Reddit has offered subreddit-based ad targeting for a while now, but it is now broadening its targeting capability to be more interest-based, allowing brands to target audiences based on “a handful of predefined interests (e.g., sports, gaming, music, and more) which will be informed by which communities they frequent,” according to CEO Steve Huffman. Interestingly, Reddit is also allowing users to opt out of this new ad product so as to appease a significant portion of its user base that is adamantly anti-ad.
What Brands Should Do
This new interest-based ad product allows brand advertisers to reach an audience that shares a particular interest across different subreddits in a more effective way. Reddit currently has over 240 million monthly unique visitors, and despite its notoriously ad-avoidant user base, some brands such as Toyota and Ford have found moderate success in their content marketing efforts on Reddit by playing to user interests and sensibilities. If your brand wishes to incorporate Reddit into your marketing channel mix, this new ad targeting product should be useful to locate an engaged audience.
Source: Marketing Land
Reddit is taking a big leap in ramping up its ad business by launching a new ad product called Promoted User Posts. Set to launch on August 4, this ad product will allow brand marketers to sponsor user-generated posts on Reddit. For example, if someone posted something interesting or humorous about a brand’s products and got some traction on Reddit, the brand can ask Reddit to contact the user for permission to sponsor that post so as to propel its reach. The sponsored posts will be featured in different subreddits – topic-based forums on Reddit – so that brands can target specific segments of users.
What Brands Need To Do
Reddit currently has over 240 million monthly unique visitors, but brands have historically found the site difficult to market on due to its lack of viable ad products and a notoriously anti-ads user base. Still, some brands such as Toyota and Ford have found moderate success in their content marketing efforts on Reddit by playing to user interests and sensibilities. This new ad product should make it easier for brands to tap into viral content gaining momentum on Reddit and reach a significant part of the global online audience.
Read original story on: The Verge
Continuing its trend toward generating content instead of aggregating it, Reddit is moving beyond podcasts with the launch of its video division, which will no doubt open up new monetization opportunities for the self-claimed “front page of the internet” site. Given the concentrated young male audience that Reddit generally attracts, this new video platform should be a great opportunity for brands looking to reach that highly coveted demo.
By creating its own video content, Reddit can tap into a more lucrative advertising format. Reportedly, the first patch of original content would be videos of its staple feature —the Ask Me Anything (AMA) interviews. After all, it makes perfect sense to develop videos based on a forum that even the sitting president appeared on in order to capitalize on that attention and fully explore its potential.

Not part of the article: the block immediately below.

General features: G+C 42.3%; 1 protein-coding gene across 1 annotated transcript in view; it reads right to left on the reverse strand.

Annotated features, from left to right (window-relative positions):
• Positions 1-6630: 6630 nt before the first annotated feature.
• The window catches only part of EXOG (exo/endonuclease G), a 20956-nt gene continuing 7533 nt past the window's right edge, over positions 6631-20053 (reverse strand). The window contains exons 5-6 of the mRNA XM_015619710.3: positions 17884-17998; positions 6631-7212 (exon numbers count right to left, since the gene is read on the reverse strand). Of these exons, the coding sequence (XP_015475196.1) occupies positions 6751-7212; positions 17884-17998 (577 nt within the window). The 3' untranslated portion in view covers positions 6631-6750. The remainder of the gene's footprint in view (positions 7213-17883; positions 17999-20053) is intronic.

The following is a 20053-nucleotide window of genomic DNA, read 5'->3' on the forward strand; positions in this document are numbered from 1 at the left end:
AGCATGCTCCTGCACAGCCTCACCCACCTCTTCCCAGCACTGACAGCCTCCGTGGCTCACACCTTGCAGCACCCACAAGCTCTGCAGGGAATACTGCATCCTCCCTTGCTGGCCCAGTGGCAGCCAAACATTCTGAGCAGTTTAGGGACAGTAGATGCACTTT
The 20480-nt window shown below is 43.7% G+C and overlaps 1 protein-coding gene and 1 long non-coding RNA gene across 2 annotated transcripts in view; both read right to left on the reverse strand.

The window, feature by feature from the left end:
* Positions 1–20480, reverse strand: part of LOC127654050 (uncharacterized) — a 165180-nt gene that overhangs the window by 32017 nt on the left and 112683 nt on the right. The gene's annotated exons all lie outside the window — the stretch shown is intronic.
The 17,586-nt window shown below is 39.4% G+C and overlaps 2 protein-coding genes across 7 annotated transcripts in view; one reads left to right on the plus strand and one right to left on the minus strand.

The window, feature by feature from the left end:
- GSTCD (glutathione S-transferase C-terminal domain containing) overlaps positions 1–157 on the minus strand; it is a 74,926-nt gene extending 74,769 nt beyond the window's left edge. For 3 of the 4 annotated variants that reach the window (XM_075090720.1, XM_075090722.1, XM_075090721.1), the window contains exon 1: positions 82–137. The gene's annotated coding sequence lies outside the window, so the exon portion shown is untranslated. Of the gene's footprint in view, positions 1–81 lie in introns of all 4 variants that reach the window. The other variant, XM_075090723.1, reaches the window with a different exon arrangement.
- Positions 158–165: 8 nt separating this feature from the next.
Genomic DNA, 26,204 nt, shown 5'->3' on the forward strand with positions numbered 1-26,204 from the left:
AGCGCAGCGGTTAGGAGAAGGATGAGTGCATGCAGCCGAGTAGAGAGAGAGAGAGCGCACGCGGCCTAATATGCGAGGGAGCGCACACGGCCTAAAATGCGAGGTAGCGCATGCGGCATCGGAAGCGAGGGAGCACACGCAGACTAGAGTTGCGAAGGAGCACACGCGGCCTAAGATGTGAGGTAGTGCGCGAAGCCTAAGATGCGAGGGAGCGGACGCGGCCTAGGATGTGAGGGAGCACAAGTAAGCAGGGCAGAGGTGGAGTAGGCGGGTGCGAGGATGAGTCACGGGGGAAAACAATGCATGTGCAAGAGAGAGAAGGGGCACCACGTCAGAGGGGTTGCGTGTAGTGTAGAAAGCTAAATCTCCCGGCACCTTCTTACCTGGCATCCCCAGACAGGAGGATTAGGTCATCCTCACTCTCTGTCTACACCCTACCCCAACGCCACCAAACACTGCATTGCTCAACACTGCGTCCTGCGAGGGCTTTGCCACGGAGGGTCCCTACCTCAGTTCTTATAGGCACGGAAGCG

Read original story on: Fast Company
Thanks to the viral popularity of Serial, podcasting has been enjoying a revival as a digital medium as of late, and several brands have been reaching out to its newfound audience. The latest to get onboard is Reddit, the self-proclaimed front page of the Internet, with an official podcast named Upvoted that discusses popular Reddit posts. Whether they can successfully turn the random musings and personal anecdotes that dominate Reddit into captivating audio storytelling remains to be seen, or rather, heard.
Reddit, one of the biggest content sharing sites in the world, has raised $50 million in Series B on a $500 million valuation and, in a surprising move, plans to give back 10% of the round’s equity to the user community through its own cryptocurrency. With this move, Reddit could potentially revitalize its community while also introducing some new “freemium” features linked with its its own “reddit money”. This, in turn, could potentially open up a new revenue stream should Reddit decide to allow exchange with fiat money.
Imgur, known to most people as a simple but popular photo-sharing website favored mostly by Reddit users, officially launched its first mobile application today. Fitting with its off-kilter ways, the app is, as of yet, Android only. Its Beta app was tested in the wild, which is why its rating is so poor in the Google Play store – many users had issues with the beta builds. The official, public app allows viewers to view and upload pictures, but it also supports sharing, commenting, and engaging within the broader Imgur community. There will also be updates in the coming months that guide content creation and personalization. Whether this becomes a major player in the photo-app landscape remains to be seen, but for now it remains an important addition, and a profoundly new way to interact with one of the most popular photo-sharing websites on the web.
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